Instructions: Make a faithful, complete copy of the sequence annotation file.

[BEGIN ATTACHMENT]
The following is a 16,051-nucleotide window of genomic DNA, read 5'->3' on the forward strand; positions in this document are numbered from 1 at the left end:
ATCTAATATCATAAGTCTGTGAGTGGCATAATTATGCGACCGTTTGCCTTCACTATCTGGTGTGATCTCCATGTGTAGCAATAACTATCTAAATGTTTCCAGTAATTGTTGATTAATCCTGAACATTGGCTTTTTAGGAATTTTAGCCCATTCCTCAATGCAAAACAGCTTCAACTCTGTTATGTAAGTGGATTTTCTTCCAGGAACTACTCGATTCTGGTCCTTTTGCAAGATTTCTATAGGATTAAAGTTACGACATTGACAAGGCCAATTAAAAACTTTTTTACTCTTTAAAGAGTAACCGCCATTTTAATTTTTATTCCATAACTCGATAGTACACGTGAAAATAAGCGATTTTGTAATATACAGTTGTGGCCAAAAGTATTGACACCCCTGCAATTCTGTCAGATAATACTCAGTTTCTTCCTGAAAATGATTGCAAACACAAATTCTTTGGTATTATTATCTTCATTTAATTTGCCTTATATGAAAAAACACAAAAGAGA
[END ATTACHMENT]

The following is a 16,051-nucleotide window of genomic DNA, read 5'->3' on the forward strand; positions in this document are numbered from 1 at the left end:
ATCTAATATCATAAGTCTGTGAGTGGCATAATTATGCGACCGTTTGCCTTCACTATCTGGTGTGATCTCCATGTGTAGCAATAACTATCTAAATGTTTCCAGTAATTGTTGATTAATCCTGAACATTGGCTTTTTAGGAATTTTAGCCCATTCCTCAATGCAAAACAGCTTCAACTCTGTTATGTAAGTGGATTTTCTTCCAGGAACTACTCGATTCTGGTCCTTTTGCAAGATTTCTATAGGATTAAAGTTACGACATTGACAAGGCCAATTAAAAACTTTTTTACTCTTTAAAGAGTAACCGCCATTTTAATTTTTATTCCATAACTCGATAGTACACGTGAAAATAAGCGATTTTGTAATATACAGTTGTGGCCAAAAGTATTGACACCCCTGCAATTCTGTCAGATAATACTCAGTTTCTTCCTGAAAATGATTGCAAACACAAATTCTTTGGTATTATTATCTTCATTTAATTTGCCTTATATGAAAAAACACAAAAGAGA